Laura Z. Hobson died on Friday, Feb. 28, at age 85. I'm glad to say I was one of her many friends.
Laura surely will be best remembered for her novels, especially the ones that exposed bigotry for the crippling cruelty it is. Her most famous work was, and perhaps still is, "Gentleman's Agreement," which dealt with the subtle cancer of anti-Semitism and in 1947 was made into a film directed by Elia Kazan and starring Gregory Peck and John Garfield. Her "Consenting Adult" was a plea for public understanding of homosexuality as a natural and unexceptionable fact of life for many people. It was adapted into a fine TV film starring Marlo Thomas as the mother of a gay son. The story grew out of Laura's own discovery that one of her sons was gay and of her resultant exploration of his feelings and his world. The title held a load of irony--the mother's "consent" to an inevitable fact.
Decency and Compassion
Laura was always the champion of the socially ostracized. I don't think she ever thought of herself as a crusader, but decency and compassion lived in her very core, and she wrote powerfully against the ignorance and resulting bigotry she saw.
Like all good writers, she had a never-flagging love for and curiosity about words. I've mentioned in this space that I was for several years the author of puzzles called Double-Crostics for the old Saturday Review. Laura was the puzzle editor for SR. Puzzle editor at the time was a non-paying, anonymous position. She had volunteered to do the job largely because of her love of words and her insistence upon accuracy in their use.
It was she who, back in 1966, chose me as the successor to Doris Nash Wortman, who had authored the puzzles for many years but had become seriously ill and was not expected to recover. Laura told me that she had chosen my work from that of about a dozen puzzle-makers on the basis of what she perceived as an appealing sense of humor coupled with a nice regard for language usage. I couldn't have been more flattered if I'd won a Pulitzer Prize.
That was 20 years ago. I flew to New York to get acquainted with Laura and my collateral new employers, who would also be publishing my Double-Crostics--the New York Times and Simon & Schuster. I had lunch with Laura in her duplex apartment just across 5th Avenue from Central Park. Our conversation was at first tentative, as we sparred a bit, testing each other out. Within about an hour we had both relaxed, and our talk was punctuated by a great deal of laughter, which we continued to share over many years of friendship.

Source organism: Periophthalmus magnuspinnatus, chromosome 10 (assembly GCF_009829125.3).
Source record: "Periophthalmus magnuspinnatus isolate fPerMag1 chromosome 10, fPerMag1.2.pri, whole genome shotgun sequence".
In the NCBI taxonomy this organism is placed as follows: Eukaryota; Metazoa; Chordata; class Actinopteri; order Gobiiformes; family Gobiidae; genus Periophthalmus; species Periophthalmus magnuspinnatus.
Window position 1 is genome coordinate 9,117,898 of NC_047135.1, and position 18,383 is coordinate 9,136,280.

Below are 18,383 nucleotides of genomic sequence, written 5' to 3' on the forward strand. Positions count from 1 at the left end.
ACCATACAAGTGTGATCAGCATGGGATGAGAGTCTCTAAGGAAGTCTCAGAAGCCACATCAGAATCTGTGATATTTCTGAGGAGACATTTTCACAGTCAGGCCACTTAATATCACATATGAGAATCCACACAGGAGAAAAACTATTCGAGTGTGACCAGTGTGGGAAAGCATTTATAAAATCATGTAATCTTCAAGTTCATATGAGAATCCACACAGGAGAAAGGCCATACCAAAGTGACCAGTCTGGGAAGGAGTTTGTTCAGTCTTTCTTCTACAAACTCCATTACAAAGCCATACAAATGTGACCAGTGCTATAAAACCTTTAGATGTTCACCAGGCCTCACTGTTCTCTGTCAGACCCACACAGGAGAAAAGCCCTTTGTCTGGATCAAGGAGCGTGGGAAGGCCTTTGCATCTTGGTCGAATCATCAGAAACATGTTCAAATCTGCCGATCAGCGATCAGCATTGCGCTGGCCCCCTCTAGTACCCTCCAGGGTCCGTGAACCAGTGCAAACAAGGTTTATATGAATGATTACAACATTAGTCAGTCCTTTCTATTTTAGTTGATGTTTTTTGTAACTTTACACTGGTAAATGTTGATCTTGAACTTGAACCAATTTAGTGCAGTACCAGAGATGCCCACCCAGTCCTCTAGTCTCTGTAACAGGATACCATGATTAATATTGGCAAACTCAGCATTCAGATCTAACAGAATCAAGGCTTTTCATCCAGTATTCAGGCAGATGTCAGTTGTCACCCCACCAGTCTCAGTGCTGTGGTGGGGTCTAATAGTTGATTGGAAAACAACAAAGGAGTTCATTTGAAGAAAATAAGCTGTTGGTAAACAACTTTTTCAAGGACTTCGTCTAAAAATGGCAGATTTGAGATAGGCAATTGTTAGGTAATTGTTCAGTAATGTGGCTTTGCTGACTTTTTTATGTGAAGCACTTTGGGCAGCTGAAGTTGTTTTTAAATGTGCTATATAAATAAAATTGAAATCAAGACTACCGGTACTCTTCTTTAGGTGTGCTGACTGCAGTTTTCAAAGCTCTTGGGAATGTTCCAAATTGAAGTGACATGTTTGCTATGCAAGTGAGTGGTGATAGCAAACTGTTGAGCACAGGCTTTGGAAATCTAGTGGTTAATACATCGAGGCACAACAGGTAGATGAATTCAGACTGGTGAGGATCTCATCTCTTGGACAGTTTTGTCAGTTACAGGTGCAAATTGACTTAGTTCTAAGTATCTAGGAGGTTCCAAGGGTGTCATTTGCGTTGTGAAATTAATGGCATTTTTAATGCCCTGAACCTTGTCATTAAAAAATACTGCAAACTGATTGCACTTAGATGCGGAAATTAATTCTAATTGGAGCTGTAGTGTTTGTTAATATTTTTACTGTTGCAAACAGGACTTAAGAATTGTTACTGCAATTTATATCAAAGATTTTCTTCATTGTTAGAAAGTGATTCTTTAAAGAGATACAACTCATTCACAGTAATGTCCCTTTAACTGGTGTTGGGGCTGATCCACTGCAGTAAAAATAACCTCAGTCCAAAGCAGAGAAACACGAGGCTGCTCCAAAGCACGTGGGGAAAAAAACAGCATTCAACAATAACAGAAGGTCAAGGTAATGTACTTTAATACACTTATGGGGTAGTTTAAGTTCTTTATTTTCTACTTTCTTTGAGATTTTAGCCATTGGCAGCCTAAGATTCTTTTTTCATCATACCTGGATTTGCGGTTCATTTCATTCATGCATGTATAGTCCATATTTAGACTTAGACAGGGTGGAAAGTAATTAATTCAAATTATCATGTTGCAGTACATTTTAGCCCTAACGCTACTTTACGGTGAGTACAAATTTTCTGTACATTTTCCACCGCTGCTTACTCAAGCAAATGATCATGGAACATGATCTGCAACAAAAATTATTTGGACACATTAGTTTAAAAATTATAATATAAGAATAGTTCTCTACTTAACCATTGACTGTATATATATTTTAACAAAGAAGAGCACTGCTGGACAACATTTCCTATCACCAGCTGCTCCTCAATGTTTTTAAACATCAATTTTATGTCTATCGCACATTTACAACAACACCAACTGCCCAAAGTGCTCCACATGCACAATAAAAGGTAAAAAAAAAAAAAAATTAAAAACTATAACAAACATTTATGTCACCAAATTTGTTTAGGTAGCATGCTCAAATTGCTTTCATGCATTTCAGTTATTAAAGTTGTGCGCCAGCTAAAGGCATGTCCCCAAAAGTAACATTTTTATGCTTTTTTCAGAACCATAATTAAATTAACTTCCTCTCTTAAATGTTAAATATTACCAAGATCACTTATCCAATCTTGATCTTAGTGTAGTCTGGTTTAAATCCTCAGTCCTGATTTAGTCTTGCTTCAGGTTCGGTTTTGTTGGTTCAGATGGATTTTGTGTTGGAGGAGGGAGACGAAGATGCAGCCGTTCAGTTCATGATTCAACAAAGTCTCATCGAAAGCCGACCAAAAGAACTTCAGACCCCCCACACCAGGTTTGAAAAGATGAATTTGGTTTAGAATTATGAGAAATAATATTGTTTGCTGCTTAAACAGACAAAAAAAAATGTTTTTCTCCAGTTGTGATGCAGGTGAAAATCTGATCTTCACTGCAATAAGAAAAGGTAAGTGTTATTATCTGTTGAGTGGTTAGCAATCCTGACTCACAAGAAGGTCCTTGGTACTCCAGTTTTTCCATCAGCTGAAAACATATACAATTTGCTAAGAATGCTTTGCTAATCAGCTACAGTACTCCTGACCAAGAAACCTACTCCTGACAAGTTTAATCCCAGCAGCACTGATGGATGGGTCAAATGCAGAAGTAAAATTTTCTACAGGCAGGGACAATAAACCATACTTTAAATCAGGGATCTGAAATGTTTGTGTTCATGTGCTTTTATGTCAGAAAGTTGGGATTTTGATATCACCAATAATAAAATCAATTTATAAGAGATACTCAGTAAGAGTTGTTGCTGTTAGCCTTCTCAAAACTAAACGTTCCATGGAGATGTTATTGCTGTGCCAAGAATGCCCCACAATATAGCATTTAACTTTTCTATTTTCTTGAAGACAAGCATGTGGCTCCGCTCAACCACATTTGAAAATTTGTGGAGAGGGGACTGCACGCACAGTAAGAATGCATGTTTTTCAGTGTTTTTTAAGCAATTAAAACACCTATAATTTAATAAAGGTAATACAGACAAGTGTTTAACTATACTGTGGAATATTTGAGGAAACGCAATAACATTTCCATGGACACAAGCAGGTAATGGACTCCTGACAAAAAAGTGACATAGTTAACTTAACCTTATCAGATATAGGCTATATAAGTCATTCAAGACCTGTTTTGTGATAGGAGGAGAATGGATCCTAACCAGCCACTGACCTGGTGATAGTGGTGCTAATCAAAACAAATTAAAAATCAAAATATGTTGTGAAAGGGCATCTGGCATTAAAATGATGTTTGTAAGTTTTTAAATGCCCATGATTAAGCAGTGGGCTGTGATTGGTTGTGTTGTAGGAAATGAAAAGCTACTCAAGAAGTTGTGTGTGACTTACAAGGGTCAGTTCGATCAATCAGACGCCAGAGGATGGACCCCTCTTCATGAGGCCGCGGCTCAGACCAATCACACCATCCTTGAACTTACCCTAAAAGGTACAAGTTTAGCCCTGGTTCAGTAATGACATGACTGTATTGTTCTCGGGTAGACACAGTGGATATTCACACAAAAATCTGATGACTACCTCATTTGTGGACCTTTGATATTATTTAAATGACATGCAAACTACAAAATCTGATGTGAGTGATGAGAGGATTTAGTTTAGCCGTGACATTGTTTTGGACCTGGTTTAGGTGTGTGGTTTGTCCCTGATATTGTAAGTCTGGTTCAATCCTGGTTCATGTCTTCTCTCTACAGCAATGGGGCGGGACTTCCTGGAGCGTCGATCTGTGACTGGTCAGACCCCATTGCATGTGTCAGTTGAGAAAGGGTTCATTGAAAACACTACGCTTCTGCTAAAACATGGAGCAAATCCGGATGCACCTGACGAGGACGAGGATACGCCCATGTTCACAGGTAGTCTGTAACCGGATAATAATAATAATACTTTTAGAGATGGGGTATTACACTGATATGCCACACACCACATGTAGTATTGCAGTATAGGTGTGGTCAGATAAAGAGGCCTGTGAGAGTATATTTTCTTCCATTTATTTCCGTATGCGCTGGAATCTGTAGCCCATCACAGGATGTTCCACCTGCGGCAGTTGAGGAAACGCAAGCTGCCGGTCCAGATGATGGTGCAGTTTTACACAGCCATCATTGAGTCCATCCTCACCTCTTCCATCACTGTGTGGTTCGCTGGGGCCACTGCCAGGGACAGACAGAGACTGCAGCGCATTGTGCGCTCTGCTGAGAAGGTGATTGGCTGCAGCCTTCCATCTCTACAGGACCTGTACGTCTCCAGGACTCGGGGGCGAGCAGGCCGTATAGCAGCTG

Back then, Saturday Review was a weekly, so every month I'd send in a batch of four or five puzzles, and SR sent them to Laura to solve and proofread. Once a month, Laura phoned me to give suggestions for making the puzzles easier or harder, more accurate, more fair, or just more amusing. As an author, she was very sensitive to the problems that can arise in author-editor relationships. She always said, "Now, Tom, remember, this is just a suggestion. I'm only the editor. You're the author and your name goes over the puzzle; so your decision is final. But I think . . . " and then she'd give me what was always an excellent suggestion and a genuine improvement. She saved me from many an embarrassment.
Hours on the Phone
Those telephone conversations often lasted for an hour or more. Laura was at least as vocal as I, and we never limited ourselves to the business at hand. We'd get into literature, the state of the language in general, any good stories either of us had heard, what was happening in the New York theater, movies, the state of the nation and the world (especially during the time of the civil rights marches, the Vietnam War and Watergate), anything else that came to mind, and we'd continue our conversations over lunches almost every time I got to New York.
Laura jerked the reins of the American conscience as masterfully as anyone. She made us think and learn, and she made us like the lesson. She'd have a lot to be proud of.
I think the country will miss her.